Director: Jean-Marc Vallee
Runtime: 117 minutes
As a film, Dallas Buyers Club is competent and effective. This isn't the sort of film that wows with writing or directing (especially the former). Instead, it's a simple, issue-driven drama that serves as a vehicle for some first-rate performances. Dallas Buyers Club isn't likely to stand the test of time, but it does provide an effective platform for Matthew McConaughey's continuing career renaissance, as well as a return to the silver screen for actor/singer Jared Leto.
Any number of films have covered some aspect of the AIDS crisis, including last year's documentary How to Survive a Plague. This true-life story, however, tackles the topic with a protagonist who's anything but what one would expect. Ron Woodroof (McConaughey) is a free-wheeling, hard-living Texas good ole boy, as heterosexual as they come. In the opening scenes, he drinks, fights, participates in the rodeo, and throws a few homophobic slurs at Rock Hudson. Suffice it to say that he's far from an ally to the LGBTQ movement.
That doesn't exactly change when, after collapsing in his trailer park home, he's diagnosed with HIV. Initially offended by the mere idea that he could even have the virus, Ron eventually comes to grips with his situation. The fire in his eyes, initially a lust for life, suddenly becomes a burning desire to survive. Of course, obstacles abound, namely the medical establishment. Even kind-hearted doctor Eve (Jennifer Garner) is initially determined to make Ron stick to a trial medicine that seems to do more harm than good. Ron, not content with the timeline of his so called treatment, decides to take things into his own hands with a trip into Mexico.
At its core, Dallas Buyers Club is a classic story of a rebel railing against part of the establishment. With conversations about healthcare taking up so much space in current public discourse, the film couldn't feel more contemporary, even though it begins in the early 80s. Having the AIDS crisis as a backdrop proves to be fertile ground for director Jean-Marc Vallee and writers Craig Borten and Melisa Wallack. Neither the writing nor directing handle the setting with histrionics or melodrama.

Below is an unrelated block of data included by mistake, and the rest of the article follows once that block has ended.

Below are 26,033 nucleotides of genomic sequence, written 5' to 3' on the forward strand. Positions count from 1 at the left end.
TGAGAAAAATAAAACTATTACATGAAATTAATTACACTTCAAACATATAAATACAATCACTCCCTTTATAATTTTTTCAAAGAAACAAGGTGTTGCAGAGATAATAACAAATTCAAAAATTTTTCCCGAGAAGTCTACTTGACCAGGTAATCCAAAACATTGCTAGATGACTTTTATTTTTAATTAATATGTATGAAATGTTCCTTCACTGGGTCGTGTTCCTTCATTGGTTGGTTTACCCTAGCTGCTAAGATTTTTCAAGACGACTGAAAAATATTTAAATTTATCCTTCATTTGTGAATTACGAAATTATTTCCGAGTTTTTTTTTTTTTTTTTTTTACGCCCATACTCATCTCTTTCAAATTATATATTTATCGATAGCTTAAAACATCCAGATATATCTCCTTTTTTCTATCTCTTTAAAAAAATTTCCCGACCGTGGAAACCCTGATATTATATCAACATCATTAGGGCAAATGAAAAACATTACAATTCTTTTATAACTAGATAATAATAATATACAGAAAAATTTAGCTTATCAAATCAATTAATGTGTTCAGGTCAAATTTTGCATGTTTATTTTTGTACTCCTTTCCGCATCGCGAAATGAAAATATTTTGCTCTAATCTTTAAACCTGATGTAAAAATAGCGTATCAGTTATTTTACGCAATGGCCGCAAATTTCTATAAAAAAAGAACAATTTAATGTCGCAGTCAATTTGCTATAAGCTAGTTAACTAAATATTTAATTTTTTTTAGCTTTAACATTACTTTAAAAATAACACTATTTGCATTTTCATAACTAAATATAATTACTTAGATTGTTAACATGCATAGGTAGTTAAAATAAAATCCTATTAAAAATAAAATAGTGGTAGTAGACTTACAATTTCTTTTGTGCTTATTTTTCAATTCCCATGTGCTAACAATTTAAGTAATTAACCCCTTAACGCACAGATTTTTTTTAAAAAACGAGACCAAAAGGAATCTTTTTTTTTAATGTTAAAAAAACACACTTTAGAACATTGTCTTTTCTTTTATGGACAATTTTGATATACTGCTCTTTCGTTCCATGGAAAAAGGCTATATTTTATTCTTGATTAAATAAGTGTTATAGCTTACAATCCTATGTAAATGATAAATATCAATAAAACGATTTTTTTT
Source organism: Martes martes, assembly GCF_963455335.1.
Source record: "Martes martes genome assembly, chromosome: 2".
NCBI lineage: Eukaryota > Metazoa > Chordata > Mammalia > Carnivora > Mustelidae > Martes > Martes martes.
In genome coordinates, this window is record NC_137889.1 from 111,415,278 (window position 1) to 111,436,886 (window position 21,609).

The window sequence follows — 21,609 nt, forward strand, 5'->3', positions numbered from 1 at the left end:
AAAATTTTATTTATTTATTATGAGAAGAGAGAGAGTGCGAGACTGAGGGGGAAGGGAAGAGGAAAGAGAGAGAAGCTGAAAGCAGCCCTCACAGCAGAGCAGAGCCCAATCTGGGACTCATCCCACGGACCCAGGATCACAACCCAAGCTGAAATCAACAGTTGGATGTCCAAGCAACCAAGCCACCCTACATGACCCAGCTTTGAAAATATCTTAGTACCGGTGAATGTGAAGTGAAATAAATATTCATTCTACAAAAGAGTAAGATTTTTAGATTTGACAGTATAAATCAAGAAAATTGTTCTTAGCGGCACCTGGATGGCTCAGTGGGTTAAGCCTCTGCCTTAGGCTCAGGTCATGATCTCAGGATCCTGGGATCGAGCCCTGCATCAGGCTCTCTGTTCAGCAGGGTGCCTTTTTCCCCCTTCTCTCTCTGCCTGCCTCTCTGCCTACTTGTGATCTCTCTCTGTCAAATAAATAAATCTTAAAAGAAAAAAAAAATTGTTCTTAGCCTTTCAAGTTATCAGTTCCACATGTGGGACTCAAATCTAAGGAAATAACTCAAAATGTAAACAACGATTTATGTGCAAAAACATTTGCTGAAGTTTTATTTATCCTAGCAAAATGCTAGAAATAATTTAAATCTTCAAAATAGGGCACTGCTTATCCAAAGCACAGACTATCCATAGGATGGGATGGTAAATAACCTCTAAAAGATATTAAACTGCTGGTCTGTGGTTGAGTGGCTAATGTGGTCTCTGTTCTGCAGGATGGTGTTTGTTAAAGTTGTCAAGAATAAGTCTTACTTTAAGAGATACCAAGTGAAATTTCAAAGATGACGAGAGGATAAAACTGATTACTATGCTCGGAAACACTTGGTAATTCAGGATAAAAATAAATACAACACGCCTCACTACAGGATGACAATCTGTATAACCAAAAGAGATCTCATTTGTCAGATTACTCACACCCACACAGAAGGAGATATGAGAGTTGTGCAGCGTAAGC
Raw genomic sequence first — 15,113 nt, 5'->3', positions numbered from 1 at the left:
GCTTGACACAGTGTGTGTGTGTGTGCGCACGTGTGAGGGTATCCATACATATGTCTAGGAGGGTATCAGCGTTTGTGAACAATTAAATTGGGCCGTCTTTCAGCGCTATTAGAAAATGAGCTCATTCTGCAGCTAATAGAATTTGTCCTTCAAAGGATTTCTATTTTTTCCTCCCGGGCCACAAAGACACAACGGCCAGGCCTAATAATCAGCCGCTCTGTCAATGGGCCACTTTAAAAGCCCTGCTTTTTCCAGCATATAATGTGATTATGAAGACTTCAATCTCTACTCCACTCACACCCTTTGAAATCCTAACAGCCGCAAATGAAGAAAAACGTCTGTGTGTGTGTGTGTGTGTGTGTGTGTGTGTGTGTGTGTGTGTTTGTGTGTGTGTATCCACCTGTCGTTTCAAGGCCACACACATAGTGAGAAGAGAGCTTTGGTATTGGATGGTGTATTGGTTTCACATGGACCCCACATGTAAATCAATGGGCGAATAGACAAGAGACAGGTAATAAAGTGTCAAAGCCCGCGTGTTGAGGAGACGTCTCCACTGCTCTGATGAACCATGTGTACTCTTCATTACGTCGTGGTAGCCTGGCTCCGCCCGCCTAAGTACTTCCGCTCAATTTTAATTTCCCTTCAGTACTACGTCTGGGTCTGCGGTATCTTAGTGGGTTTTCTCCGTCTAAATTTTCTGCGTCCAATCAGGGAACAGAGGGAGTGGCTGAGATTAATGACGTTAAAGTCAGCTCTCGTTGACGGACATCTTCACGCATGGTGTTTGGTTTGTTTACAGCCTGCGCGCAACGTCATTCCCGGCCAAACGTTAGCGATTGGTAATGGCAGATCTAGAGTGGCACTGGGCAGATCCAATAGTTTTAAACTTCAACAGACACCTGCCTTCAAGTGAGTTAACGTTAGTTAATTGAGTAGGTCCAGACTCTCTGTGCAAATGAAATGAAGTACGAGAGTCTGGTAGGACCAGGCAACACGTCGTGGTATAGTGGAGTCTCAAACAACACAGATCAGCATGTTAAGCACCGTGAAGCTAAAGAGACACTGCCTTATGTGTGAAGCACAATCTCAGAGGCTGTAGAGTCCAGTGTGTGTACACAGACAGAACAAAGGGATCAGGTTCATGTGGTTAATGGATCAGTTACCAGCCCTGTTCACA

This is a gritty, efficient film, and a complete 180 from Vallee's last film, the stuffy and unremarkable The Young Victoria. Proving himself an adept chameleon of a director, Vallee lends a (sometimes overeager) energy to the proceedings that gives the story a sense of urgency. With its handheld photography and reportedly brief shoot, Dallas Buyers Club certainly feels kinetic and alive, even as it tackles a story with painful, life or death consequences. Every now and then Vallee's energy threatens to overwhelm the film - as in a montage of Woodroof traveling abroad - but by and large he gets the job done with just enough flair, all while leaving room for his actors.
Whatever Dallas Buyers Club may be lacking in its overall execution, it makes up for with McConaughey and Leto's committed performances. McConaughey lost a frightening amount of weight for the role, but his appearance is dealt with so matter-of-factly that it's never used as lazy characterization. So many films involving body transformations fail to provide actors with anything to really do beneath their transformations.
Dallas Buyers Club, at the very least, gets the transformative aspect out of the way without any pretense. McConaughey is allowed to be active, physically and emotionally, and the film is better off for it. While I'm still partial to his terrifying turn in last year's Killer Joe, his work here is another excellent addition to his current critical resurgence. Leto, as the cross-dressing Rayon, is also effective in his sheer commitment to his character's mannerisms. Just when the film seems ready to leave Leto with nothing to do on an emotional level, the script throws out some material to give the actor a chance to show why we should be glad that he's acting again. There are tears and pained expressions in Dallas Buyers Club, but they're all a far cry from cheap, manipulative melodrama.
Ultimately, part of what keeps the film from being more than a performance showcase is its reticence to dig deeper into the far-reaching consequences of Woodroof's illegal ring of unapproved HIV medication. Other "buyers clubs" are mentioned, but for the most part Borten and Wallack's script is almost entirely focused on Woodroof's world. The man's story, and his gradual adjustment from his worst homophobic tendencies and attitudes, is compelling, but it also feels as though it needs to be grounded in a fuller context.
Admittedly, it's a difficult balance to strike, but in this case the small focus does rob the film of deeper, more lasting impact. As a story of righteous anger and rebellion, Dallas Buyers Club has enough heart and intelligence to make it recommended viewing. But as a look at a major social movement in a turbulent decade, it can't help but feel like a footnote, despite the excellent performances leading the way.